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Improving treatment retention? Examining the move from daily to once per month injectable buprenorphine

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Buprenorphine is a helpful medication in treating opioid use disorder but treatment retention is an ongoing barrier to successful recovery. Once per month injectable extended-release buprenorphine formulations may help ease retention challenges, but little is known about its utility particularly when individuals transition from oral daily buprenorphine to the once per month injectable formulation. This study investigated real-world retention rates and clinical predictors of retention in patients transitioning from long-term treatment with daily dosed sublingual buprenorphine to the long-acting once per month injectable extended-release injectable version.

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recovery science
with the free, monthly
Recovery Bulletin

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WHAT PROBLEM DOES THIS STUDY ADDRESS?

Buprenorphine is a helpful medication for opioid use disorder, reducing opioid craving, misuse, and overdose risk. Sublingual buprenorphine was approved for opioid use disorder treatment in the United States in 2002 and is now the most commonly prescribed pharmacotherapy for the disorder. Because this form of the medication is taken daily and prescribed in office-based settings, there are concerns around medication adherence and treatment retention. About two-thirds of individuals stop taking their medication within six months of treatment, which increases risk of returning to illicit opioid use and overdosing. The need to dose daily and attend frequent office-based doctor visits to renew sublingual buprenorphine prescriptions might contribute to adherence and retention issues. Thus, long-acting injectable extended-release versions of the medication might help. Long-acting versions of another FDA approved medication in the treatment of opioid use disorder – long-acting naltrexone (sold under the brand Vivitrol) has shown helpful in increasing abstinence from illicit opioids and such long-acting variants of these medications may be particularly helpful for certain groups of people, such as those experiencing homelessness, who have been shown to have better outcomes on the extended release formulation of naltrexone (Vivitrol), compared to daily buprenorphine.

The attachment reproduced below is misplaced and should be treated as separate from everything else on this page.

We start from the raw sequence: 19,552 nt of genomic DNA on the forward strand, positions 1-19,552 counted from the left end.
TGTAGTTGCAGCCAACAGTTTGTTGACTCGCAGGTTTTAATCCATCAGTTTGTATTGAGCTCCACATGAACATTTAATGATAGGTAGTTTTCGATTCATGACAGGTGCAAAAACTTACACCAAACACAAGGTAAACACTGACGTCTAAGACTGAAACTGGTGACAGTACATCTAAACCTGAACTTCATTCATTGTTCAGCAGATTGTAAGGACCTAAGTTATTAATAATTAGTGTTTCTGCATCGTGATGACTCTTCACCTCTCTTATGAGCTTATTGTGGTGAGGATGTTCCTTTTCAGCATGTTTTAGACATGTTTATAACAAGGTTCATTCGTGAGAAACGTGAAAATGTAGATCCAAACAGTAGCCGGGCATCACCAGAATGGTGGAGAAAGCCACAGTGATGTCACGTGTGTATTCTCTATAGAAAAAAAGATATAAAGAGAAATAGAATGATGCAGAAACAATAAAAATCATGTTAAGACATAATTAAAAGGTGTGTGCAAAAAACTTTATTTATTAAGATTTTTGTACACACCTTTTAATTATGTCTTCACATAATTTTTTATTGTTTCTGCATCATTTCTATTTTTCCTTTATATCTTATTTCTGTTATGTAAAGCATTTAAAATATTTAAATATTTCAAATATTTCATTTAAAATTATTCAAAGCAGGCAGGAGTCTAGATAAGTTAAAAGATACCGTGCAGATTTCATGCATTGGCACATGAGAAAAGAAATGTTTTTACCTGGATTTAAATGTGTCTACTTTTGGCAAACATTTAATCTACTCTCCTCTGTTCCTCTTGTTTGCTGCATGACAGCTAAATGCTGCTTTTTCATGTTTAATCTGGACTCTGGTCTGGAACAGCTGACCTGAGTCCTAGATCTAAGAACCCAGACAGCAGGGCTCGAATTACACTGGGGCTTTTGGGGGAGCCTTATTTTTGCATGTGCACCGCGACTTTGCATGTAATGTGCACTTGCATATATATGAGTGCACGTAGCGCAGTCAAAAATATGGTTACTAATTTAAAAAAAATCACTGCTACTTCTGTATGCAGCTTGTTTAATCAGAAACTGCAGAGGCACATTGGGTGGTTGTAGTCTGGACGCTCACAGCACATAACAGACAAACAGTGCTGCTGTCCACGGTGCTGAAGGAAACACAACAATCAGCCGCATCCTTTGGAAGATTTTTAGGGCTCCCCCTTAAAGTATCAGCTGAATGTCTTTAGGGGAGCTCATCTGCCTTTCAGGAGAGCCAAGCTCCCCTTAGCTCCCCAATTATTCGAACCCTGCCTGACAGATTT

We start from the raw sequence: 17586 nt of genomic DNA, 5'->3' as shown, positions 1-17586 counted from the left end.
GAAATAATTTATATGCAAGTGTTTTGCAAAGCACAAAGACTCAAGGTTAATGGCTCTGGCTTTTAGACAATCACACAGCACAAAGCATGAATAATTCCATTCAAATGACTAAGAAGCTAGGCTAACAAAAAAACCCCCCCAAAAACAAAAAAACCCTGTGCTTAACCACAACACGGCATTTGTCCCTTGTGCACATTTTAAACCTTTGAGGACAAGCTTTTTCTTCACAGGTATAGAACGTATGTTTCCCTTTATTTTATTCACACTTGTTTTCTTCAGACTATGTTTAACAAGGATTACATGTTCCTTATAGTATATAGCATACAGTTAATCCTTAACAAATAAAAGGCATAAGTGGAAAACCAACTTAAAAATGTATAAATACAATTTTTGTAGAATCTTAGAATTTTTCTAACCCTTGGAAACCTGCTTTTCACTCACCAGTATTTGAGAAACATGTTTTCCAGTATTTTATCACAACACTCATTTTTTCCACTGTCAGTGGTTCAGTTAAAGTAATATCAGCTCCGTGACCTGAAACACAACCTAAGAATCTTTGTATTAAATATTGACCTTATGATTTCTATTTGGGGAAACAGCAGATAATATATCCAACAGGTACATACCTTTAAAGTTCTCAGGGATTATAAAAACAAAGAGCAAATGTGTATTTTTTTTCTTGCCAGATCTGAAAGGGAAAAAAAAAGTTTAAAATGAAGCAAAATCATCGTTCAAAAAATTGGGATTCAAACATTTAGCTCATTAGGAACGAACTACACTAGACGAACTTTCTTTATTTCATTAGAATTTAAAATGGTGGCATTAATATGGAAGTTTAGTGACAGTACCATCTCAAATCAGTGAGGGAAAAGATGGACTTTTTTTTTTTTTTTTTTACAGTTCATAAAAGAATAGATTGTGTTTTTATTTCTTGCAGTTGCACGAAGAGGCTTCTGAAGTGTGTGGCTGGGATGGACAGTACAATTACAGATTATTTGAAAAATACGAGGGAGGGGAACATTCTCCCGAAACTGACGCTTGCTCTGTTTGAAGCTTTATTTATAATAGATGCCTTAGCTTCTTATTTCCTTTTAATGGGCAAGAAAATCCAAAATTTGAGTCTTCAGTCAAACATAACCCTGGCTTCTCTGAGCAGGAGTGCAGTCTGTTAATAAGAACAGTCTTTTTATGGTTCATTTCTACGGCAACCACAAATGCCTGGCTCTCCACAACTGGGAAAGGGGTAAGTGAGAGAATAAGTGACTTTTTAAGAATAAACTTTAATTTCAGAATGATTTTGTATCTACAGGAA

An extended-release injectable formulation of buprenorphine was approved in 2017 and is as safe and effective as sublingual formulations. This once monthly injectable requires fewer office visits and helps to prevent compliance issues seen with daily dosing. However, few studies have examined real-world treatment retention with injectable extended-release buprenorphine or patient characteristics that might influence it. Even fewer studies have evaluated retention among those who are transitioning to extended-release buprenorphine after longer-term daily dosed buprenorphine. Research on extended-release injectable buprenorphine can help improve opioid use disorder treatment recommendations. The current study examined real-world retention rates in patients transitioning from longer-term daily dosing to the injectable version, as well as factors that predict successful retention after transitioning.


HOW WAS THIS STUDY CONDUCTED?

The study examined electronic medical records to estimate 6-month retention on injectable extended-release buprenorphine in 92 consecutive patients with opioid use disorder who transitioned from sublingual (i.e., often prescribed in formulation with naloxone known by the brand name Suboxone) to injectable buprenorphine (i.e. of which Sublocade is one brand name formulation).

All participants were patients from a single treatment facility in Massachusetts who were stabilized on sublingual buprenorphine (8-24 mg per day) and had insurance that covered reimbursement for extended-release buprenorphine treatment.

Patients had been on sublingual buprenorphine for an average of 17 months and received their first extended-release buprenorphine injection between 2018 and 2019. In general, the first two injections (months 1 and 2) were 300 mg doses and subsequent injections (month 3 and later) were 100 mg doses. However, patients who experienced withdrawal or craving were supplemented with low doses (2-4 mg per day) of sublingual buprenorphine during the first two months of extended-release injectable buprenorphine treatment, and those who continued to experience withdrawal or craving at month 3 and beyond continued to receive 300 mg injections (instead of reducing to 100 mg).